It was a cold morning on the first day of Minnesota’s 2020 wild turkey hunting season, April 15, as I sat in the relative warmth of my ground blind overlooking a small field on Beltrami County public land.
Arriving at my chosen spot about 5:15 a.m., I didn’t waste much time to set up and begin my morning vigil. Armed with a full thermos of hot coffee, I was ready for a pleasant morning in the Northwoods.
My morning, though “turkeyless”, was filled with the sights and sounds of springtime wildlife. A lone tom turkey gobbled from his nearby roost, but after leaving his pine tree perch, no amount of my anguished hen calls could coax him to me.
I was thrilled, however, by other species of wildlife that did pay me a visit. For 45 minutes I had a male woodcock displaying and peenting just a few yards from my blind on the open field.
In the early dawn light I could just make out the little gentlemen through my binoculars in an ultra closeup view as he bob-walked while emitting his nasally, two-part hiccup-peent call.
And then, after perhaps two to four minutes performing his ground display, up he’d go, twittering as he gained altitude, his primary wing feathers making the music, still further up until nearly out of earshot . . . and then down he’d come in his corkscrew descent, warbling and chirping the whole time, as he performed the aerial part of his courtship sky dance.
Just seconds before landing in almost the same spot he ascended from, he’d go silent and then I’d see him drop from the sky onto the ground, followed by another round of hiccup-peent calls.
Ruffed grouse were performing, too. In the darkness two birds about a hundred yards apart were engaged in what sounded like a stand-off of dueling drums. “Thump, thump, thump-thump-thump-whirrrrr”, one would go just as the other would finish his production.
Performed typically from a log or stump, spring is a time when male ruffed grouse furiously beat their wings against the air while they wedge their broad turkey-like tail against whatever they’re standing on for support. The drumming sound of their flapping wings reverberates through the forest and can be heard from long distances, thus is the hope and that a female grouse will be attracted to the drumbeater’s territory.
After sunup, a large flock of juncos foraged in the shrub thickets that my blind was adjacent to. So close were the feeding birds that all of their soft calls were clearly audible, as were the sounds of their beaks popping and clicking as they plucked and husked seeds from the heads of grass and other plants. It was delightful to be in the midst of the unsuspecting birds. Until they left, I felt I was a part of the flock.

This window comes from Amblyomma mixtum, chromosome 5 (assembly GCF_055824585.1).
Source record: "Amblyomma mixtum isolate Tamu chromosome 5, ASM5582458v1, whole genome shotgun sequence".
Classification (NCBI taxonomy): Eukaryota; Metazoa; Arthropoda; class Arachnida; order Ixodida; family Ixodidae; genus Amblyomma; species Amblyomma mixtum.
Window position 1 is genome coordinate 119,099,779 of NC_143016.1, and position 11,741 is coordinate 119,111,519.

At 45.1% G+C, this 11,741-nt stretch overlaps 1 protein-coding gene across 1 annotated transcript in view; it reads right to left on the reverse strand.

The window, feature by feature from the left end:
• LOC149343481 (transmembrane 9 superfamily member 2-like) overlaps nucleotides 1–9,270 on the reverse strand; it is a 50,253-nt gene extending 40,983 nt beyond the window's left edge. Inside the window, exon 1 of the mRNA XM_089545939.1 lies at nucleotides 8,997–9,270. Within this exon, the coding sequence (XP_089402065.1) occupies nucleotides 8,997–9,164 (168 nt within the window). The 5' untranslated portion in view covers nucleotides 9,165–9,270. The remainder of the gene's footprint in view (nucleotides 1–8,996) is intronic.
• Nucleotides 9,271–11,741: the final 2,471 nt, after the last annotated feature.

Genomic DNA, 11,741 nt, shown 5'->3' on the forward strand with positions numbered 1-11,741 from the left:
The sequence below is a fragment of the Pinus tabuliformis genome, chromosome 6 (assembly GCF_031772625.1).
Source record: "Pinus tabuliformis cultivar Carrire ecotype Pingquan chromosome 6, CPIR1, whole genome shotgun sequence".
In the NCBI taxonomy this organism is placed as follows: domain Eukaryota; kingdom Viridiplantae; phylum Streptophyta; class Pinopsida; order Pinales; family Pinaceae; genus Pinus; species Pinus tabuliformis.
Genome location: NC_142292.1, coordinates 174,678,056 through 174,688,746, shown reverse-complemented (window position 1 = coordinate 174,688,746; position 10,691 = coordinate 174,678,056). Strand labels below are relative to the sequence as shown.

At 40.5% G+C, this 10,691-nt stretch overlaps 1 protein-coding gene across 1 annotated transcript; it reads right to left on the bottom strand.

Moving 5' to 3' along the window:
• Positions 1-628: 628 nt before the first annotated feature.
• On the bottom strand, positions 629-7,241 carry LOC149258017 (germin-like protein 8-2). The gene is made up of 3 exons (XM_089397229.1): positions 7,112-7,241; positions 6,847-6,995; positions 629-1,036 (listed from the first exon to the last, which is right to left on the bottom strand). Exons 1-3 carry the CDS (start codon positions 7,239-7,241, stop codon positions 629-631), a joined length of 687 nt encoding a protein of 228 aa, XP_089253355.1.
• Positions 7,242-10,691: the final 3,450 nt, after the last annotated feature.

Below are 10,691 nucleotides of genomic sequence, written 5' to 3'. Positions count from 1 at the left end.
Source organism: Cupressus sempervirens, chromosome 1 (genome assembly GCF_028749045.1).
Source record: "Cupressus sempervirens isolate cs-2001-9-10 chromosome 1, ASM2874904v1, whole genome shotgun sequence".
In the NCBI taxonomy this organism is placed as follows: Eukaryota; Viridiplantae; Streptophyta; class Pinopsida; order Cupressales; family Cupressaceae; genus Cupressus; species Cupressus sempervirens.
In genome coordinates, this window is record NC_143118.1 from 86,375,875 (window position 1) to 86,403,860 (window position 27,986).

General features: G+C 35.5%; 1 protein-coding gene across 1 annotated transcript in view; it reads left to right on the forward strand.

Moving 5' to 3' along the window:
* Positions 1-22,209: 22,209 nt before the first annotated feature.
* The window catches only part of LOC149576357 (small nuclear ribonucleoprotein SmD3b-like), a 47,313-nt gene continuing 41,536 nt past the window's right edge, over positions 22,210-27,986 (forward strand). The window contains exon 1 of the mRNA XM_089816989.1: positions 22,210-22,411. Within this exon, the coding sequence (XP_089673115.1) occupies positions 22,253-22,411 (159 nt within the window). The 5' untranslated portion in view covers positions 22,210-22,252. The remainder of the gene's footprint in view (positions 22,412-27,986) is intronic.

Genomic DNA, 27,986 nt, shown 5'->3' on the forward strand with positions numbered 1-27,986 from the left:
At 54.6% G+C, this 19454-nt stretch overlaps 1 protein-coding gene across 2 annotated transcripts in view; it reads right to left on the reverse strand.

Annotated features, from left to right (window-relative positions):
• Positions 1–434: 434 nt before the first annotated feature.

The juncos abruptly left in unison while sounding simultaneous alarm calls as they fled. The reason why they suddenly abandoned me quickly came into view—a sharp-shinned hawk, an accipiter, a bird-of-prey so perfectly adapted for hunting birds of the forest, swooped over my blind in pursuit of the juncos that had already reached the safety of dense shrubs.
Yet the highlight of the morning was the curious visit of a raven. Ravens are among my most favorite wild bird. So intelligent and with a vocabulary unmatched for its variety and fascinating linguistic charm, landed in an oak tree that towered directly above me.
In a snow squall, the raven began a series of vocalizations that defy description. Absent were the common croaks and rattles of this bird’s morning conversation. I’m almost positive that the raven was audibly communicating its confusion over the three turkey decoys I had staked into the ground in front of the blind.
The varied and interesting vocalizations eventually stopped for a moment when the bird landed on the ground and walked up to decoys. He or she puffed out its throat feathers, raised its crown feathers, and croaked and chortled as it strutted in front of the fake turkeys. After a moment of seeming discontent, the raven flew off, croaking as it went.
I’m sometimes asked why I hunt. Indeed, why I would get out of a perfectly warm bed at 3:30 in the morning to sit inside a dark and cold blind in the middle of a forest somewhere, is a reasonable question to ask.
And yet I can honestly tell you that doing so has little to do with bringing home game. Indeed, it’s just another chance to take part in the grandeur of Mother Nature and stand witness to all the wild and free performances as we get out and enjoy the great outdoors.
Blane enjoys getting feedback from readers and hearing about your stories from Minnesota’s great outdoors. Email him at email@example.com.